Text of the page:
Eight years ago, a wave of popular opposition similar to the current one in Sudan and Algeria toppled Muammar Gaddafi but unleashed death and destruction in its wake. The leaderless mobs splintered into warring factions. Now, as Anver Versi writes, a new strongman is preparing to take over the country. Is this the end of the dream of the Libyan uprising?
In hindsight, the 40-odd years during which Muammar Gaddafi was the leader or this oil-rich North African country appear to be a period of blissful serenity compared to the total dystopia it has descended into since his callous murder, in 2011, at the hands of rampaging mobs egged on by the US, UK and French-led NATO military forces.
Contemplating the chaos that followed the NATO airstrikes and Gaddafi's murder, then US President Barack Obama said in an interview in Atlantic magazine that this was the "worst mistake of my life".
Obama, it later transpired, had been very reluctant to go along with his Secretary of State, Hillary Clinton's obsession with a military strike against Gaddafi, especially as there had been no clear plan for the aftermath.
The decision to intervene militarily on the side of the insurgents who had used the cover of the Arab Spring to settle age-old scores and were seeking to oust Gaddafi, now has an honoured place on the infamous list of disastrous Western interventions in the affairs of foreign countries.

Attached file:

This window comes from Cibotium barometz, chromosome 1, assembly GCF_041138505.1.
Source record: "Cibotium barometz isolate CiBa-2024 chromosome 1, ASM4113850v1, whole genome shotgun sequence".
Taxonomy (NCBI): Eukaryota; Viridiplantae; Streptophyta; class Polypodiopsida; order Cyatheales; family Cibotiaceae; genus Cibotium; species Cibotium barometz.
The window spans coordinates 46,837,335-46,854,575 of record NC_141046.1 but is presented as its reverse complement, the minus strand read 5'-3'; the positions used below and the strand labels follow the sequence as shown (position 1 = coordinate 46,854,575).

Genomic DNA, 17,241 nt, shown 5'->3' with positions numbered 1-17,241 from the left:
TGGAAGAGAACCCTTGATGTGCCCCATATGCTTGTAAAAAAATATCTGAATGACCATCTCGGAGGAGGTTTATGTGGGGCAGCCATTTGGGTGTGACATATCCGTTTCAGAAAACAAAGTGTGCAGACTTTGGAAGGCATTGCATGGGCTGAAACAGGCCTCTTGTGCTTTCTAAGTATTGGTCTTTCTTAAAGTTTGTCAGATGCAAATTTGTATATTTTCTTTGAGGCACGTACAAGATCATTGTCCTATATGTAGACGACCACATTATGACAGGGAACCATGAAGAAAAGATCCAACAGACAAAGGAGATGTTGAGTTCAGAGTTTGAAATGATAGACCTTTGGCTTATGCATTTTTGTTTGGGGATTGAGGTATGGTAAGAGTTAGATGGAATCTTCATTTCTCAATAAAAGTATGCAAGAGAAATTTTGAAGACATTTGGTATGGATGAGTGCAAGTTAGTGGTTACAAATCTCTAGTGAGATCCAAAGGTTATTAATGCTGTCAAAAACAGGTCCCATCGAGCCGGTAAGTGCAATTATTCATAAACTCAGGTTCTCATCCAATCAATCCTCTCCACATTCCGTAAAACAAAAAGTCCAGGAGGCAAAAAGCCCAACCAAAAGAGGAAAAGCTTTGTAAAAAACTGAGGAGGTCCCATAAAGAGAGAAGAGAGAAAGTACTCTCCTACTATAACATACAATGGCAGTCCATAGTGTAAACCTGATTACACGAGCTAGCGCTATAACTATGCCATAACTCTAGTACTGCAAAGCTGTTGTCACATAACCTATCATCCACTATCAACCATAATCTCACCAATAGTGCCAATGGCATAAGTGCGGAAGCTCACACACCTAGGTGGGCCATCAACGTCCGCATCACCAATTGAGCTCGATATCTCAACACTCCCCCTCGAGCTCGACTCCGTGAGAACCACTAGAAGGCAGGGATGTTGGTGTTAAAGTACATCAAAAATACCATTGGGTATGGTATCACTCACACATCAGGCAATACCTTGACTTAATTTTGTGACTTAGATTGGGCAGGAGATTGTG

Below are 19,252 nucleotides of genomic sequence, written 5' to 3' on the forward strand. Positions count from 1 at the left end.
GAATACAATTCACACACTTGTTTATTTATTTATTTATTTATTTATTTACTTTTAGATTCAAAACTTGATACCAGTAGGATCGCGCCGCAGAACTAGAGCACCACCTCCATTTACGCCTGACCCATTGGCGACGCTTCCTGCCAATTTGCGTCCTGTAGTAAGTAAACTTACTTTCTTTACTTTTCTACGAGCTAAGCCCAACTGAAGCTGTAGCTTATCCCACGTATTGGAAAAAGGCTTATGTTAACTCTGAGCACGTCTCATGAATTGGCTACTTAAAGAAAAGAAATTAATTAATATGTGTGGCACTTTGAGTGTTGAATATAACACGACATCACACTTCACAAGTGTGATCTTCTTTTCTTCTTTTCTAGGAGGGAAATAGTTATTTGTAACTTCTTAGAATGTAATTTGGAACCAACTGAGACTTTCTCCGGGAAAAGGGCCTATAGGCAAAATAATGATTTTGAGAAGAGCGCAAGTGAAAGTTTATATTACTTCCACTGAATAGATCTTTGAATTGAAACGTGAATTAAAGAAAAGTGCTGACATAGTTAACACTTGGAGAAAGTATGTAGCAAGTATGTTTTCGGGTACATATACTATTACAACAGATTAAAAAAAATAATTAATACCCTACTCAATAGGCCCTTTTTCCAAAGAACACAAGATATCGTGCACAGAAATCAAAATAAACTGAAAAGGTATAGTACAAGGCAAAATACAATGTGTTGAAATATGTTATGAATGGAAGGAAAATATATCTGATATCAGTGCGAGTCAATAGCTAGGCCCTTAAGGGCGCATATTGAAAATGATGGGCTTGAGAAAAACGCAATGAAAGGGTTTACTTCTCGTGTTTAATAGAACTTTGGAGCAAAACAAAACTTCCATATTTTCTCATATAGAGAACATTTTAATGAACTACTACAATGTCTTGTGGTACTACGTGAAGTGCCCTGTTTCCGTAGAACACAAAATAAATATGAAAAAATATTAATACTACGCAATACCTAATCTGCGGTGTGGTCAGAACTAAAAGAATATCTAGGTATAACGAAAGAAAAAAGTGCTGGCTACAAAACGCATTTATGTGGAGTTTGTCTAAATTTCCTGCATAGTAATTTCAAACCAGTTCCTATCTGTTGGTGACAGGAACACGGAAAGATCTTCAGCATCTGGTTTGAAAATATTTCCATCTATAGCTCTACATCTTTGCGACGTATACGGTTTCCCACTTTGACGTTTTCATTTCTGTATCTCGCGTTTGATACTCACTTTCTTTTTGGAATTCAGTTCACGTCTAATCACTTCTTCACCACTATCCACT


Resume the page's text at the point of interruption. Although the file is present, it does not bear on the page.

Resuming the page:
Despite unleashing chaos and violence, not only in Libya itself but also in its neighbouring countries and opening the space for the dreaded ISIS to establish camp and ironically, plan and execute a series of terrorist attacks in European cities, Western countries seem to have learnt nothing.
Instead of nursing their burnt fingers and making a pledge not to stomp with their big boots into territory that is complex and fragile, they are at it again in Libya --just when it seemed that the hard work by the UN Special Envoy, Ghassan Salame, was bearing fruit.
Allying his enormous diplomatic skills with an innate and deep knowledge of the people, he had somehow managed to get the myriad warring factions in Libya to agree to work out a plan of reconciliation and national unity. The talks were scheduled to take place in mid-April.
Salame said he had finally negotiated a deal that would have seen a reunification of Haftar's forces in the east with the government in the west. The conference, he expected, would outline a single set of economic and political institutions...